Synopses & Reviews
Green is back in Copper Downs. Purchased from her father in sunny Selistan when she was four years old, she was harshly raised to be a courtesan, companion, and bedmate of the Immortal Duke of Copper Downs. But Green rebelled. Green killed the Duke, and many others, and won her freedom. Yet she is still claimed by the gods and goddesses of her world, and they still require her service. Their demands are greater than any dukes could have been.
Godslayers have come to the Stone Coast, magicians whose cult is dedicated to destroying the many gods of Greens world. In the turmoil following the Immortal Dukes murder, Green made a god out of her power and her memories. Now the gods turn to her to protect them from the Slayers.
Jay Lake brings us an epic fantasy not "in the tradition of Tolkien," but, instead, sensual, ominous, shot through with the sweat of fear and the intoxication of power.
Praise for Green:
"Lush fantasy filled with exotic locales and exquisite descriptions.… The story is nicely powered by strong mythic undertones and a fresh take on the relationship between gods and mortals."
"A fascinating, difficult character, Green lives in a remarkable world, in which gods walk the earth, and not all people are human. Lakes world-building is stellar."
"The richness of [Lake's] rendering of urban life as tapestry is genuinely irresistible."
—John Clute, Washington Post Book World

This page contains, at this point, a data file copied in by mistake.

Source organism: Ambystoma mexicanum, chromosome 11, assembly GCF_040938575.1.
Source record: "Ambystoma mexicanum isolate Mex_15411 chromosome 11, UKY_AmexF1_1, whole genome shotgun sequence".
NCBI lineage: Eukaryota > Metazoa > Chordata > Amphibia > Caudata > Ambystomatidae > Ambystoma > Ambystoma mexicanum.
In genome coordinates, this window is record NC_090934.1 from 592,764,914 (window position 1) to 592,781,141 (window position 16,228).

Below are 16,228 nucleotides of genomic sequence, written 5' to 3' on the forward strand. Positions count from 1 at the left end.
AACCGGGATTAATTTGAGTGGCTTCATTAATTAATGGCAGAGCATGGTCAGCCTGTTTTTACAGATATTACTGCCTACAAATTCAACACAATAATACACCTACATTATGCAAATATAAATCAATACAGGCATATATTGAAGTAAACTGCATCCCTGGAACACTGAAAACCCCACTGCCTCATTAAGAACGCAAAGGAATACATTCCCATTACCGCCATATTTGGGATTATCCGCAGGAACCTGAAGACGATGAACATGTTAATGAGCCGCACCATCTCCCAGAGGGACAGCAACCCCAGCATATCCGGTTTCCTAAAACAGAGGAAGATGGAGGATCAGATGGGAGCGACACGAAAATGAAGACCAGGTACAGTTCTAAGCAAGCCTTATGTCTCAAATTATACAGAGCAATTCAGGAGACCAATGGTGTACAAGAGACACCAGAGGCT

"Running with Green over the city's gilded rooftops, plunging through sewers with her to confront a skinless avatar of the God of Pain, readers will feel the exhilaration of freedom deeply prized, unceasingly sought, and hard-won."
—Seattle Times (Tiptree Award-winning author Nisi Shawl)
About the Author
JAY LAKE was a prolific writer of science fiction and fantasy, as well as an award-winning editor, a popular raconteur and toastmaster, and an excellent teacher at the many writers' workshops he attended. His novels included Tor's publications Mainspring, Escapement, and Pinion, and the trilogy of novels in his Green cycle - Green, Endurance and Kalimpura. Lake was nominated multiple times for the Hugo Award, the Nebula Award, and the World Fantasy Award. He won the John W. Campbell Award for best new writer in 2004, the year after his first professional stories were published. In 2008 Jay Lake was diagnosed with colon cancer, and in the years after he became known outside the sf genre as a powerful and brutally honest blogger about the progression of his disease. Jay Lake died on June 1, 2014.